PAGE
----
[OPE-L:1644] Re: wages, cycles, and crises

Subject: [OPE-L:1644] Re: wages, cycles, and crises
From: Gerald Levy (glevy@pratt.edu)
Date: Sun Nov 07 1999 - 14:58:43 EST

---------- Forwarded message ----------
Date: Sun, 07 Nov 1999 21:44:04 +0100
From: Jurriaan Bendien <djjb99@worldonline.nl>

Hi Jerry


Yes. "Maxime Durand". He writes inter alia for Inprecor.

>[Digression: I don't recall anyone else referring to a "school" that
>includes both Anu and Fred.

Well yes Anu and Fred are not in the same school strictly speaking. I am
lumping them together probably wrongly. They both stress the centrality of
the TPRF in crisis theory, with somewhat different arguments, aiming to
stay quite close to Marx's hypotheses and approach.
>It is interesting to compare the above quote to the following from the
>_Grundrisse_ (that I reproduced in a recent post):

I am aware of the quote you mention, and I rather like it. "The world
market as its presupposition" relates to some other remarks I made
previously about imperialism and unequal exchange pre-existing the first
industrial revolution.
>Perhaps (being a student of Mandel) you will also found the following at
>the beginning of Volume 3, Ch. 6 ("The Effect of Changes in Price"), Part
>2 ("Revaluation and Devaluation of Capital: Release and Tying-Up of
>Capital) to be of interest:
Yes, this is an astonishing passage given that it was written around 150
years ago. I am not a real "student of Mandel", apart from the
bibliographic project, and even although there is a book in my head about
his work. I think a book would be worthwhile since the real innovative
stuff he did was not recognised much. I am leaving aside his errors which
the sectarians like to highlight, but even his errors are significant if
you want to learn something. He was a small giant, but he never got much
credit from academia, even though he inspired thousands upon thousands of
academics to do good research - indeed better research than he had time to
do. For me there isn't any one theorist that tells the "whole story". The
advancement of Marxian socialist thought, as Ernest repeatedly told me in
person and in writing, is a collective project, teamwork (which he believed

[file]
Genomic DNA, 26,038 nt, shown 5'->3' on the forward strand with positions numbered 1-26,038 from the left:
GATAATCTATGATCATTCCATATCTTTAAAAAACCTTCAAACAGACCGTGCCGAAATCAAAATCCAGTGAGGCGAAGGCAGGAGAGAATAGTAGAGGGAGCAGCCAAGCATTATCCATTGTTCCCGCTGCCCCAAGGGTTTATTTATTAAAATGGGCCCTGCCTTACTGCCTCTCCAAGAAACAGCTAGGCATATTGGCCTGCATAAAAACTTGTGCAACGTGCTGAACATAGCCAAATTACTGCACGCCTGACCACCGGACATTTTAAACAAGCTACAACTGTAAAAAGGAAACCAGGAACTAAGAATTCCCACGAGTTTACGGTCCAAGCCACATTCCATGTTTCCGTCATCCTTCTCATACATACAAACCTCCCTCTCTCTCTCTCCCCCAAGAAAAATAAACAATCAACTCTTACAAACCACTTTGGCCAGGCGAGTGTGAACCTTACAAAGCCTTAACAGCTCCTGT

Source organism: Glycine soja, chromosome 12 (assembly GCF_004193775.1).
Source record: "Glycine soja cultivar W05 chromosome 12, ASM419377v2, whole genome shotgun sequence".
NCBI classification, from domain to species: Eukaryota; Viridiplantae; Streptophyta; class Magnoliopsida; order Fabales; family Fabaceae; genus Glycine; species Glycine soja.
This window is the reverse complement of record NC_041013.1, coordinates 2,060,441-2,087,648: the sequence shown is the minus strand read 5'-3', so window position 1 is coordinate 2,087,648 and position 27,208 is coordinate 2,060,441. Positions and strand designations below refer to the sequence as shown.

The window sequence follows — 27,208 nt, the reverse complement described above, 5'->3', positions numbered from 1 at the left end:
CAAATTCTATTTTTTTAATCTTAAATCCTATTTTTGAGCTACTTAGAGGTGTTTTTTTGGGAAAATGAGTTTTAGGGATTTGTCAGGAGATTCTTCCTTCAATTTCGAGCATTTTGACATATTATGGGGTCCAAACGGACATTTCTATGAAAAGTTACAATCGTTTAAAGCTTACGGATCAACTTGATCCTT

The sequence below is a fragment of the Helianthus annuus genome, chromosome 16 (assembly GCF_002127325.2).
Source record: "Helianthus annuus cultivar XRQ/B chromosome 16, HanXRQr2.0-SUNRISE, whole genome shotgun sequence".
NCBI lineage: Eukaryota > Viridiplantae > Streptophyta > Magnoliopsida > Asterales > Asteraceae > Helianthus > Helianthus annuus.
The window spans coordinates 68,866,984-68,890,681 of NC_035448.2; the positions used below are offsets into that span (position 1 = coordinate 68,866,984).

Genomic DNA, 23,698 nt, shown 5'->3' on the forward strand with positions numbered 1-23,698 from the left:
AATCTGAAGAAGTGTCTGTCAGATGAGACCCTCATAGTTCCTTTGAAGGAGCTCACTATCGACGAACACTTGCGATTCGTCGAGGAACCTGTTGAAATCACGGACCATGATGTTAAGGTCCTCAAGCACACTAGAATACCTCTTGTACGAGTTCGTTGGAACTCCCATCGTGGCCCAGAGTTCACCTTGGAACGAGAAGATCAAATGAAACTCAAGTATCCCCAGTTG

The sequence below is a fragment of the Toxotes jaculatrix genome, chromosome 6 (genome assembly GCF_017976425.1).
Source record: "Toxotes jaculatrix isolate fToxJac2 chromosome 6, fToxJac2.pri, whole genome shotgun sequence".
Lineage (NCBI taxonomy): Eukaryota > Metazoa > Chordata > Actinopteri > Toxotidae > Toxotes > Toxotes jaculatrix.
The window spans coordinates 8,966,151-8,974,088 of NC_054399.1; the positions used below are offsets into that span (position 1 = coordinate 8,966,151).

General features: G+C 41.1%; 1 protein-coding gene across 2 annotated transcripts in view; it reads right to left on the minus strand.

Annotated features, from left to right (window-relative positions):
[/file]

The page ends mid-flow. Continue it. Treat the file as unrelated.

ought to be better organised). If anything I am a modest "student of life"
at present, I made some wrong decisions in life, and I have problems to
solve now which have nothing to do with my theoretical preoccupations of
the past. I don't want to live like Mandel did either, or aspire to live
like he did (or indeed like Marx). My life has its own dialectics.
Originally I contacted Ernest Mandel in Brussels in 1983 because I was
grappling with a friend with Marxism, and our teachers in New Zealand had
only limited knowledge (the great political economists New Zealand produced
were Ronald Meek and J. B. Condliffe, but Meek left after a flirtation with
the CPNZ, to live in Scotland). I graduated as an educationist in 1982, I
had this problem of "the educators who needed to be educated themselves",
and I thought logically I should go for the best teacher I can find. I
thought at the time, why not go to somebody working at the top of the
field, and Mandel seemed to be "it" at the time; he had both a theory and
an empirical analysis and a political practice. Although he was very busy
(as usual) Ernest agreed to meet three times, in Amsterdam, Paris and
Germany, and he gave me some pointers, which resulted in my friend's Phd in
New Zealand (with my extensive collaboration) and considerable political
activity as well (three political groups and one new trade union with
several thousand members). The teacher I need now is someone else, but it
takes a lot of thought to know who that is, because the best aren't so
accessible. And I like to learn from the best, because I made so many
errors in my life, and I did a lot of learning which I don't really need
for what I needed to achieve.

>One doesn't have to assert, though, that wages will be driven below the